The Residents
The Third Reich 'n Roll


4.0
excellent

Review

by an actual bundle of sticks is smarter than you are USER (41 Reviews)
November 30th, 2013 | 9 replies | 1,084 views


Release Date: 1976 | Tracklist

Review Summary: If the Third Reich were to be successful...

12 of 12 thought this review was well written

In 1974, The Residents, an avant-garde rock band from Louisiana, released their debut album, Meet the Residents, to little acclaim. Only forty copies were sold, with others being returned unopened in its first year. Only did it gain critical acclaim decades later. Its follow-up, The Third Reich 'n Roll, released in 1976, used more of the experimental methods used on the band's debut, and with those methods, deconstructed and destroyed several songs of the 1960s. A parody of pop music and commercials of said time period, the album consists of two side-long epics, Swastikas on Parade, and Hitler Was a Vegetarian.

On both sides were the butchering of many classic songs of the 60s, as well as some obscure tracks such as Telstar and 96 Tears. This time around, the band garnered controversy for the cover art in which it depicted Dick Clark, a well-renowned entertainer, in a Nazi uniform holding a carrot while being surrounded by swastikas, pictures of a dancing Adolf Hitler in both male and female dress, as well as other forms of paraphernalia. This would lead to the German pressing being heavily censored with every Nazi reference being covered with the word "censored". The Residents utilize their many instruments to thoroughly massacre the thirty songs integrated into both tracks on Third Reich. Like Meet the Residents, Third Reich 'n Roll didn't gather much attention, although the controversy surrounding the art helped the band gain some attention publicly, helping their album sales and nurturing a growing fan base.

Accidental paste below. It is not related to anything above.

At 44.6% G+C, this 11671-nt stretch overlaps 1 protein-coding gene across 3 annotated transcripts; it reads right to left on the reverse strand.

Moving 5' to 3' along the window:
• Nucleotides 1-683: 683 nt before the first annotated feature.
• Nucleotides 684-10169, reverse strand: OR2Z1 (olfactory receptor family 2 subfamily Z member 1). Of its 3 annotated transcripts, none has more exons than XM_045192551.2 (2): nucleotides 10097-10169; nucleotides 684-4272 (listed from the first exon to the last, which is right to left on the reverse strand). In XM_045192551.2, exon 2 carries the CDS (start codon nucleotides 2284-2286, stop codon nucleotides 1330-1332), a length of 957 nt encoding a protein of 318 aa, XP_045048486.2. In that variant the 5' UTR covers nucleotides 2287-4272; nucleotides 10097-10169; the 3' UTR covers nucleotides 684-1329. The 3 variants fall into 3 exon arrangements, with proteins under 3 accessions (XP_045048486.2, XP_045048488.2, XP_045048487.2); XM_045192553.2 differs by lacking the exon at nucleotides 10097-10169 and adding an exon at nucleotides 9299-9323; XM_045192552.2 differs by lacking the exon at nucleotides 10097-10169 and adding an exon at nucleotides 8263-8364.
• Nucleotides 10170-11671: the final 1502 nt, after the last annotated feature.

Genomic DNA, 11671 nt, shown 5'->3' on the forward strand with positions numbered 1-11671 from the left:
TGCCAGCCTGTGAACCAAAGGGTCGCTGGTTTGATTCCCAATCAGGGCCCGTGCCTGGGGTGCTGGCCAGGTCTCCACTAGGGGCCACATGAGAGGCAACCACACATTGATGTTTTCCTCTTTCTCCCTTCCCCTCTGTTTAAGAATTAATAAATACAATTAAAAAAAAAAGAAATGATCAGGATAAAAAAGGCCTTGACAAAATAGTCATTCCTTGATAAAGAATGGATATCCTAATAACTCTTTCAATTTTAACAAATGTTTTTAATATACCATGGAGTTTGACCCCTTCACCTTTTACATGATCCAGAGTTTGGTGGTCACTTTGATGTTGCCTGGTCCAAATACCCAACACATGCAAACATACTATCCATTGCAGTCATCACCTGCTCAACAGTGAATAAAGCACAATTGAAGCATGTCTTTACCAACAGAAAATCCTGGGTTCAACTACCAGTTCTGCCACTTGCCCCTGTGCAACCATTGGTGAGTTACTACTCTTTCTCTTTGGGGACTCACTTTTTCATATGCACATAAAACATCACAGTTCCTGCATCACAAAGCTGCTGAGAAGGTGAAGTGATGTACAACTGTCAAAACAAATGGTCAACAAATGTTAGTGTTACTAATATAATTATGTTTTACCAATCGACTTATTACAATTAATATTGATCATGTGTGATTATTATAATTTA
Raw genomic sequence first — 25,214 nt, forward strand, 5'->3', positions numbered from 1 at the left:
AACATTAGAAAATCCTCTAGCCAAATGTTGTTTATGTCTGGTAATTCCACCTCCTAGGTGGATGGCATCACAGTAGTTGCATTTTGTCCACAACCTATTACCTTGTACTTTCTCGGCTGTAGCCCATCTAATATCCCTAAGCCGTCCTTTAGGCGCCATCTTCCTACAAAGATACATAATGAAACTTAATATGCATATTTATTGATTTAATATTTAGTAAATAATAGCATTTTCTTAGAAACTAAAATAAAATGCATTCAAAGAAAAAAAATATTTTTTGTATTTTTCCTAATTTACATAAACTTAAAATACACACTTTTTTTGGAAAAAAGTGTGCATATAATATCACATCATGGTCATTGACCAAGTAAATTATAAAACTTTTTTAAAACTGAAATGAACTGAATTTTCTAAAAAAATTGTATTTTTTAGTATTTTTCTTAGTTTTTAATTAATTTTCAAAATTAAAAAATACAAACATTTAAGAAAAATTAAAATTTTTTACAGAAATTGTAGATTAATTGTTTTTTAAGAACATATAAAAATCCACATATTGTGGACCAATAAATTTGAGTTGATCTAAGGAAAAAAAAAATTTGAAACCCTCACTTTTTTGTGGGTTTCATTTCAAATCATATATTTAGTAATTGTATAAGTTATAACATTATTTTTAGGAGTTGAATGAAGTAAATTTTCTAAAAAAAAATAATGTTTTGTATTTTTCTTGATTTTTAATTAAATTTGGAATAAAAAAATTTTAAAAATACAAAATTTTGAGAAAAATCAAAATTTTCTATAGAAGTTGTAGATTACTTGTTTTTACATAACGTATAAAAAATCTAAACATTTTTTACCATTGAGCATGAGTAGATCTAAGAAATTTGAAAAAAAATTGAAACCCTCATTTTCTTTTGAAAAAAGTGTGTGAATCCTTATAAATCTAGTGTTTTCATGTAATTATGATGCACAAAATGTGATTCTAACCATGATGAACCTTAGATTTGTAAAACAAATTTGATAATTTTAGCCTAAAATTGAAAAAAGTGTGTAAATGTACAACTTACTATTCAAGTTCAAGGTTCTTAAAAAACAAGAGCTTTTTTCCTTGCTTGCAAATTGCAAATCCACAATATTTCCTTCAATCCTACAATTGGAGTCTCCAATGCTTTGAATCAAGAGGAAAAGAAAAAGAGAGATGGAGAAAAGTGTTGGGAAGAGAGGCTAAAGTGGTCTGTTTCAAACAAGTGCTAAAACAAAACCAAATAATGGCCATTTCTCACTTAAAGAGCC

The Third Reich 'n Roll gives the listener thirty-six minutes of noise, a destruction of the pop hits of the 1960s, putting their own odd and quirky spin on them, making them their own. It's horrifying to say the least, to the point where it works as a serious album. It works so well that anyone could listen to it, being one of their most accessible albums along with Duck Stab and Eskimo. The sound of the album may put one off at first, but given the time, one can grow to appreciate it as not only noise, but art as well.



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user ratings (70)
Chart.
3.8
excellent

Comments:Add a Comment 
crutchfieldtongs
November 30th 2013



115 Comments


Good album review. You should check out Gingerbread Man, Demons Dance Alone, God in Three Persons, Not Available, and Duck Stab if you haven't already.

Grimsby
November 30th 2013



2 Comments

Album Rating: 4.5

pretty good review, does the album justice.

Jethro42
December 1st 2013



12377 Comments


I probably wont be approaching that band, since you said it probably wouldn't be my thing.
Good job on the review.



CaptainDooRight
December 1st 2013



28360 Comments


Sir, I did not even notice this review on the front page. It looks interesting. I'm assuming its easy to find on YouTube so ill have a look. Pos'd btw

Digging: Tukaaria - Raw to the Rapine

CaptainDooRight
December 1st 2013



28360 Comments


I listened to few minutes off this link:

http://m.youtube.com/watch?v=SbTIhC79UJ4

and there's some really great vibes on this. I think I may reserve some to hear it properly through and through.

Frippertronics
July 23rd 2014



563 Comments

Album Rating: 4.0

hitler was a vegetarian

Static
July 23rd 2014



1643 Comments


I think I like the "mystery" behind this band more than the music itself

Static
July 23rd 2014



1643 Comments


v solid review tho

Atari
Contributing Reviewer
July 23rd 2014



19497 Comments


band is strange to say the least lol

Digging: The Who - Tommy



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